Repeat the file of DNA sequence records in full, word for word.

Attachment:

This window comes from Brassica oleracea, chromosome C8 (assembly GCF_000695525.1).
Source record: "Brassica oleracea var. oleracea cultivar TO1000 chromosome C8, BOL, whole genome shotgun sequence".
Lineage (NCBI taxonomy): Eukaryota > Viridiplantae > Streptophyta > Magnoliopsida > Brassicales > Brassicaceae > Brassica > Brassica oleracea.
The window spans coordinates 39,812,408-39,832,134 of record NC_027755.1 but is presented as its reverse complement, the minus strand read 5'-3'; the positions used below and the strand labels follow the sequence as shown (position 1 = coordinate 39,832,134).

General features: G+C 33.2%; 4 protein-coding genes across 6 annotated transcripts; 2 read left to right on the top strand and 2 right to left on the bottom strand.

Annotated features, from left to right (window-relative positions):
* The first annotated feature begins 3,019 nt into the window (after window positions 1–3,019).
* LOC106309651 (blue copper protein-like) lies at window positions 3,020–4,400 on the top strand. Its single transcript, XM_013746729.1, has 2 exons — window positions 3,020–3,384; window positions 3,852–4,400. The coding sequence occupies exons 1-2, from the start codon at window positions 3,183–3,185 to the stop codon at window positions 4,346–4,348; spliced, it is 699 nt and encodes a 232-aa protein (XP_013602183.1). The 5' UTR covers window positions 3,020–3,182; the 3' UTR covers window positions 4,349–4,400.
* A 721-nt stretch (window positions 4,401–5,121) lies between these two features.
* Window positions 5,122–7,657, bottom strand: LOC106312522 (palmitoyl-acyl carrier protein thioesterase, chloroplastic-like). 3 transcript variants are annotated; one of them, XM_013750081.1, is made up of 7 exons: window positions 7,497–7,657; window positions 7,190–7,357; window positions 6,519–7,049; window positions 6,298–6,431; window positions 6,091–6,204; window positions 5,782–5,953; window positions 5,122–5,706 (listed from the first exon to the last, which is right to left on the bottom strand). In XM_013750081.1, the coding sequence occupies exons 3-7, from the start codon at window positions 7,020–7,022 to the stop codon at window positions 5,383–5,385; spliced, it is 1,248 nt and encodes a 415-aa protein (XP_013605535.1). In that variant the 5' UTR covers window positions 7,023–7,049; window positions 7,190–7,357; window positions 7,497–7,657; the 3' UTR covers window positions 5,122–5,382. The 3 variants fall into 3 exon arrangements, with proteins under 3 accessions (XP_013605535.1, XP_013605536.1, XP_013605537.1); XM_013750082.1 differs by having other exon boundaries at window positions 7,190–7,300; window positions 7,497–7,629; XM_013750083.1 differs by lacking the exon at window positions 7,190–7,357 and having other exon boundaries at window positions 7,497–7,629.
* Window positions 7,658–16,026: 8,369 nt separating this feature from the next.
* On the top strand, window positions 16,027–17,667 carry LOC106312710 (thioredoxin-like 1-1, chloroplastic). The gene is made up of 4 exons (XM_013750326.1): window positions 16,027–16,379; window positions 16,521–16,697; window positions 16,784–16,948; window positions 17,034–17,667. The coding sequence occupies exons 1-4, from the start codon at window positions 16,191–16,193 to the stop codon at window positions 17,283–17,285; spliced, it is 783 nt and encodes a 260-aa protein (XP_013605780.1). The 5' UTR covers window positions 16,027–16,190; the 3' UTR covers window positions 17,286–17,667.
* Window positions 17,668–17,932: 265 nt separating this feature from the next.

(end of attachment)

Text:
This window comes from Brassica oleracea, chromosome C8 (assembly GCF_000695525.1).
Source record: "Brassica oleracea var. oleracea cultivar TO1000 chromosome C8, BOL, whole genome shotgun sequence".
Lineage (NCBI taxonomy): Eukaryota > Viridiplantae > Streptophyta > Magnoliopsida > Brassicales > Brassicaceae > Brassica > Brassica oleracea.
The window spans coordinates 39,812,408-39,832,134 of record NC_027755.1 but is presented as its reverse complement, the minus strand read 5'-3'; the positions used below and the strand labels follow the sequence as shown (position 1 = coordinate 39,832,134).

General features: G+C 33.2%; 4 protein-coding genes across 6 annotated transcripts; 2 read left to right on the top strand and 2 right to left on the bottom strand.

Annotated features, from left to right (window-relative positions):
* The first annotated feature begins 3,019 nt into the window (after window positions 1–3,019).
* LOC106309651 (blue copper protein-like) lies at window positions 3,020–4,400 on the top strand. Its single transcript, XM_013746729.1, has 2 exons — window positions 3,020–3,384; window positions 3,852–4,400. The coding sequence occupies exons 1-2, from the start codon at window positions 3,183–3,185 to the stop codon at window positions 4,346–4,348; spliced, it is 699 nt and encodes a 232-aa protein (XP_013602183.1). The 5' UTR covers window positions 3,020–3,182; the 3' UTR covers window positions 4,349–4,400.
* A 721-nt stretch (window positions 4,401–5,121) lies between these two features.
* Window positions 5,122–7,657, bottom strand: LOC106312522 (palmitoyl-acyl carrier protein thioesterase, chloroplastic-like). 3 transcript variants are annotated; one of them, XM_013750081.1, is made up of 7 exons: window positions 7,497–7,657; window positions 7,190–7,357; window positions 6,519–7,049; window positions 6,298–6,431; window positions 6,091–6,204; window positions 5,782–5,953; window positions 5,122–5,706 (listed from the first exon to the last, which is right to left on the bottom strand). In XM_013750081.1, the coding sequence occupies exons 3-7, from the start codon at window positions 7,020–7,022 to the stop codon at window positions 5,383–5,385; spliced, it is 1,248 nt and encodes a 415-aa protein (XP_013605535.1). In that variant the 5' UTR covers window positions 7,023–7,049; window positions 7,190–7,357; window positions 7,497–7,657; the 3' UTR covers window positions 5,122–5,382. The 3 variants fall into 3 exon arrangements, with proteins under 3 accessions (XP_013605535.1, XP_013605536.1, XP_013605537.1); XM_013750082.1 differs by having other exon boundaries at window positions 7,190–7,300; window positions 7,497–7,629; XM_013750083.1 differs by lacking the exon at window positions 7,190–7,357 and having other exon boundaries at window positions 7,497–7,629.
* Window positions 7,658–16,026: 8,369 nt separating this feature from the next.
* On the top strand, window positions 16,027–17,667 carry LOC106312710 (thioredoxin-like 1-1, chloroplastic). The gene is made up of 4 exons (XM_013750326.1): window positions 16,027–16,379; window positions 16,521–16,697; window positions 16,784–16,948; window positions 17,034–17,667. The coding sequence occupies exons 1-4, from the start codon at window positions 16,191–16,193 to the stop codon at window positions 17,283–17,285; spliced, it is 783 nt and encodes a 260-aa protein (XP_013605780.1). The 5' UTR covers window positions 16,027–16,190; the 3' UTR covers window positions 17,286–17,667.
* Window positions 17,668–17,932: 265 nt separating this feature from the next.